More than half of Zimbabwean population will need food aid, cabinet hears

15 May 2024 - 09:30
By Reuters
Villager Shupikai Makwavarara inspects her failing maize crop in rural Bindura near Harare, Zimbabwe. A devastating drought has led to widespread crop failure and millions of Zimbabweans will need food aid this year. File photo.
Image: REUTERS/Philimon Bulawayo Villager Shupikai Makwavarara inspects her failing maize crop in rural Bindura near Harare, Zimbabwe. A devastating drought has led to widespread crop failure and millions of Zimbabweans will need food aid this year. File photo.

More than half of Zimbabwe's population will need food aid this year after a devastating drought led to widespread crop failure as humanitarian organisations seek funding to save many from hunger, the country's cabinet heard late on Tuesday.

About 6-million people in rural areas and 1.7-million in urban areas will require assistance, according to the Zimbabwe Livelihoods Assessment Committee.

Zimbabwe is among the countries most affected by the El Nino-induced drought in Southern Africa, with Zambia and Malawi also facing food shortages this year.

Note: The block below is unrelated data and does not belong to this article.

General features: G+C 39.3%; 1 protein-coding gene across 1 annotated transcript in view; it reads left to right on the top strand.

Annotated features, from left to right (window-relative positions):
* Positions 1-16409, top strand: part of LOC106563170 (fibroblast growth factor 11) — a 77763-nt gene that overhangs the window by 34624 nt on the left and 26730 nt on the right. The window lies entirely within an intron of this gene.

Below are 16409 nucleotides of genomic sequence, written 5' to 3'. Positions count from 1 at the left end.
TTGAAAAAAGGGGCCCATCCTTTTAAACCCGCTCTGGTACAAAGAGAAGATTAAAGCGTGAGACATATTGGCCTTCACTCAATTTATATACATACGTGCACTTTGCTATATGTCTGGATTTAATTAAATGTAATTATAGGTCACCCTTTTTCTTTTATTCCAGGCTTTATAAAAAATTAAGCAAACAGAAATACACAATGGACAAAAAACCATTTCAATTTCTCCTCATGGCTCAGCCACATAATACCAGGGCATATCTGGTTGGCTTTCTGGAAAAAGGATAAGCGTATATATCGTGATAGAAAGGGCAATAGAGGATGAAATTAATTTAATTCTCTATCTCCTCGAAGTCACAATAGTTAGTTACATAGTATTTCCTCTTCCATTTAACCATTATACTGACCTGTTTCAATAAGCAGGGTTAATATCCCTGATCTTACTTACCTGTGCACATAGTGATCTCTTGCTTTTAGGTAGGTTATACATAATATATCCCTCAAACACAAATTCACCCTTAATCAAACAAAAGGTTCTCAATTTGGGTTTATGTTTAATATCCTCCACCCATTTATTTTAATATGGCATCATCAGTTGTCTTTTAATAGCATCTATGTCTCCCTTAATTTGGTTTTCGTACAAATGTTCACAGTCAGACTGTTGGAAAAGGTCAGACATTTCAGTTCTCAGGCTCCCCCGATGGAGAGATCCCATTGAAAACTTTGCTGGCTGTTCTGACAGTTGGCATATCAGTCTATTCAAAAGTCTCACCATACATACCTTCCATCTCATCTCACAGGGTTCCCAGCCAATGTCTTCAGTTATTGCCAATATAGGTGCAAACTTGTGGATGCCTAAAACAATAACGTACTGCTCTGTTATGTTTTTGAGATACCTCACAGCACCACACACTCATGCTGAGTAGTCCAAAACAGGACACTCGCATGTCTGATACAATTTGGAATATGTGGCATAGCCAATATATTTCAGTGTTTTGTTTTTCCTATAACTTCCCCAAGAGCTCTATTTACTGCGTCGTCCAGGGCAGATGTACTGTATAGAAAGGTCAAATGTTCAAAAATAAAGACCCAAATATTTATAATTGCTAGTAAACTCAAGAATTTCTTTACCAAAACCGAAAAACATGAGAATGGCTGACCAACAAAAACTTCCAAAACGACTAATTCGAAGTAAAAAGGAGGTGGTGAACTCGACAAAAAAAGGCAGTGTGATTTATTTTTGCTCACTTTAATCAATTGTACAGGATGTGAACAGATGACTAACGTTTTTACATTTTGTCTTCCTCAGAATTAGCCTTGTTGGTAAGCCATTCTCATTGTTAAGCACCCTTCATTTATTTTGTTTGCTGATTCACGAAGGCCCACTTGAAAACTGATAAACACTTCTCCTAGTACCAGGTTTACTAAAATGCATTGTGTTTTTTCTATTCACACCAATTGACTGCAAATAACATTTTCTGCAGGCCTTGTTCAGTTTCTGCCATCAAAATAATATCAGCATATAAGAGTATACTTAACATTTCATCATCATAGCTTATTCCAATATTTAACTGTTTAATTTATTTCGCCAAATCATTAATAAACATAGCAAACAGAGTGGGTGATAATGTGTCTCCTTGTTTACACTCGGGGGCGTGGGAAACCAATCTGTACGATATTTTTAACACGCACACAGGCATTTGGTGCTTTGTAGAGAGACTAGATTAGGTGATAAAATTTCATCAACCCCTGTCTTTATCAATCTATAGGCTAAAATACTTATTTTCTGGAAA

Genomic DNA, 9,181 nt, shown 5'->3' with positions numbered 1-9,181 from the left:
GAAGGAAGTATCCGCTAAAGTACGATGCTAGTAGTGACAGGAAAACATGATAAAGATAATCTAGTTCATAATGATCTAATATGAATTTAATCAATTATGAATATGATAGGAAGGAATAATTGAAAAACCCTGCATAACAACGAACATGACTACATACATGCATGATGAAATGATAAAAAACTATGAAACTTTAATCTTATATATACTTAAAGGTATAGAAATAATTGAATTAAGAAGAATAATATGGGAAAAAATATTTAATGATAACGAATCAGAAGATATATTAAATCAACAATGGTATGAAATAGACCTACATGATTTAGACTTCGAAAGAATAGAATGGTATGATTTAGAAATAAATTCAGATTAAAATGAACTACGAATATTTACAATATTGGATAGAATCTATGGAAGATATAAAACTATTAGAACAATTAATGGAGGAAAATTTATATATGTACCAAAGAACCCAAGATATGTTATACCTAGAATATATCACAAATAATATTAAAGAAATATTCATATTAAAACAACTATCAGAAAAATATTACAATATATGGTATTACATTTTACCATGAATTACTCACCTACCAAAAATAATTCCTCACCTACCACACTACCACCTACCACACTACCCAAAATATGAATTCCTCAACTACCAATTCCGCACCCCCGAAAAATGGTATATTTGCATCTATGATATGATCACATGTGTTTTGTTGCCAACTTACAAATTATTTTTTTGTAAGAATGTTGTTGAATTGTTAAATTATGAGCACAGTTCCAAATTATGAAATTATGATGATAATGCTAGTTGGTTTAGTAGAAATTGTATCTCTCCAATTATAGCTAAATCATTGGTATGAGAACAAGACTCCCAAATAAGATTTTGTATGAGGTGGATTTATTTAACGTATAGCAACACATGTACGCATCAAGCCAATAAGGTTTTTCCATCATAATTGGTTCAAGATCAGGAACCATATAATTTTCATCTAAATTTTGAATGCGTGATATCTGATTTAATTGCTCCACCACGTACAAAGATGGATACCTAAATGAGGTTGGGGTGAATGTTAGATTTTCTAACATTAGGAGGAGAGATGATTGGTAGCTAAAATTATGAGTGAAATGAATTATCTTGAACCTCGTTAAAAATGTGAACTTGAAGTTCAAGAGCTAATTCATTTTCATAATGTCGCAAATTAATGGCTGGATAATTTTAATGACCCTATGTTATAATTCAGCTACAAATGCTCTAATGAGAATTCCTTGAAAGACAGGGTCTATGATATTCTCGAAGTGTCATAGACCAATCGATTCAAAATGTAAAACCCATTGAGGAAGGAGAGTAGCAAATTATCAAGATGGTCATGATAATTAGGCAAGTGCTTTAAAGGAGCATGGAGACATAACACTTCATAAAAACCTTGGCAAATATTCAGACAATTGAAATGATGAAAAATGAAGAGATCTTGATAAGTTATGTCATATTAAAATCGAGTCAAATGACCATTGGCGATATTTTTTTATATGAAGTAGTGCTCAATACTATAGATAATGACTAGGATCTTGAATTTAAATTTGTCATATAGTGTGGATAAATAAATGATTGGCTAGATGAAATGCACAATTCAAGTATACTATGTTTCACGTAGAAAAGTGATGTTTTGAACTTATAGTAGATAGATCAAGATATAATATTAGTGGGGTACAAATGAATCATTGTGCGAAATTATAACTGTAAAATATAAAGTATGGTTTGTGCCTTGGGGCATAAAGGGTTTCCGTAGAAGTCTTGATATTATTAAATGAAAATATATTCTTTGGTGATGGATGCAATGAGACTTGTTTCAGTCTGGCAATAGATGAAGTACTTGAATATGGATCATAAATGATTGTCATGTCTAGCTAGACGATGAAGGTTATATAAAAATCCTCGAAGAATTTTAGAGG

This is Zimbabwe's worst drought in 40 years, according to the government.

The latest crop assessment presented to the cabinet also revised upwards Zimbabwe's maize production deficit to 77% from last week's predictions.

“A 77% reduction in production to 744,271 metric tonnes is estimated for the 2023/2024 summer season, indicating a major shortfall for food and stock feed,” according to a cabinet brief.

A local consortium of private millers plans to import 1.4-million metric tonnes of white and yellow maize from Brazil and other countries to cover the food deficit.

The UN and the UN Children's Fund have appealed for financial assistance to save millions from hunger.

It follows the government's appeal for $2bn (R36.7bn) in food aid from donors.

Zimbabwe has failed to feed itself since 2000, when former president Robert Mugabe led land reforms which disrupted production, while climate change has worsened the country's ability to grow enough food.